Accompanying Blog Post For Video: “How to play ‘I Still Haven’t Found What I’m Looking For’ by U2 on the piano”
We aim to represent all genres in our sheet music and video lessons here at Playground Sessions. Of course, some genres lend themselves more than others to a piano arrangement, so we lean towards some more than others accordingly. But it’s not just classical, jazz or pop ballads that sounds great on the piano; sometimes we get to rock out a little too!
U2 is one of the most widely known and respected rock bands in the entire world, with front man Bono leading the charge. Their rock style is often categorized as soft rock, which I believe to be the result of his smooth singing voice. That same voice translates into great melodies on the piano (vs. someone who does more of a scream rock vocal delivery — harder to translate into an arrangement).
Here’s why I chose to record a lesson on their hit “I Still Haven’t Found What I’m Looking For:”
1. Great Example of a Hand Position Pivot
The melody in the chorus is a bit wider than a 5-note position, so we must make a shift. And this shift happens right in the middle of the phrase. In fact, we don’t even have a rest in the music to make the jump happen, so we need to instead “pivot” our hand over without breaking the note we’re holding during the shift.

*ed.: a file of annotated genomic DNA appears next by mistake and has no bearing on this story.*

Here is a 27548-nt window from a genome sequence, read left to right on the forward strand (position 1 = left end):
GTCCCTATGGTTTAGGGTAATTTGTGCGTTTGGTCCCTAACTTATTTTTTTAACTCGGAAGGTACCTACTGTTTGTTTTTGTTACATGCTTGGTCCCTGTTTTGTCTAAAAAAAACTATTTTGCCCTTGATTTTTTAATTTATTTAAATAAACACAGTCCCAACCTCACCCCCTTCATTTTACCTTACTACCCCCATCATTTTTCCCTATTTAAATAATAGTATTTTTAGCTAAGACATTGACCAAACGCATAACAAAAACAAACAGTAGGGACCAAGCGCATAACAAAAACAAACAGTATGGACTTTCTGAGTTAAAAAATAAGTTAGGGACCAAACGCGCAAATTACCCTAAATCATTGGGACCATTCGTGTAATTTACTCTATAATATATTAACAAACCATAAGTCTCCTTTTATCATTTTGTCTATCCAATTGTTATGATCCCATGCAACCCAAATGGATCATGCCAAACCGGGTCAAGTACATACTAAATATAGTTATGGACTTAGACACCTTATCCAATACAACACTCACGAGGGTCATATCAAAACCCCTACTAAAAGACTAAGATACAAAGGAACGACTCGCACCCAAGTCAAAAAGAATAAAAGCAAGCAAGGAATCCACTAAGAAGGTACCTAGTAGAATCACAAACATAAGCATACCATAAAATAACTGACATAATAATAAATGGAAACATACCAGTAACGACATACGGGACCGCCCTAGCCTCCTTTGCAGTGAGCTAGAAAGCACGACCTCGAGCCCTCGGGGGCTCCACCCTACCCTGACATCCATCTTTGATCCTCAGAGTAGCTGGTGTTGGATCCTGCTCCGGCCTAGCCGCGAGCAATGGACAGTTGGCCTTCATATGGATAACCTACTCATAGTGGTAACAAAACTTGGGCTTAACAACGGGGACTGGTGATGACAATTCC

The transition from measure 2 to 3 in the chorus section taught on YouTube is from a D (played with our thumb, or “1 finger”) to a lower B (played with our index, or “2 finger”). How do we do that? Well, while holding your thumb on D, you can shift your whole hand over your thumb, placing your index finger on the following B. Hand position change without breaking your melodic phrase! This chorus melody is a perfect practice tool for this kind of hand position shift.
2. Classic 5-4-1 Chord Progression
It doesn’t get much simpler than that: the fundamental 3 chords that define a key: the 5 chord, the 4 chord, and the 1 chord. Here is the key of D those are, respectively, A (seen in this arrangement in second inversion, or A/E), G (seen here in 2nd inversion as well, or G/D), and finally D. That progression happens twice in a row, and that’s the whole chorus. Not too tough at all!
Once you know these 3 chords, you can play a surprisingly large volume of pop and rock songs, so soak them up!
If you love using your favorite songs to learn the piano, check out “I STILL HAVEN’T FOUND WHAT I’M LOOKING FOR” at the Playground Sessions YouTube channel. If you like what you see you can download the app to learn the rest with our interactive sheet music.
For more blog posts by Playground Teacher Phil Anderson, click here.
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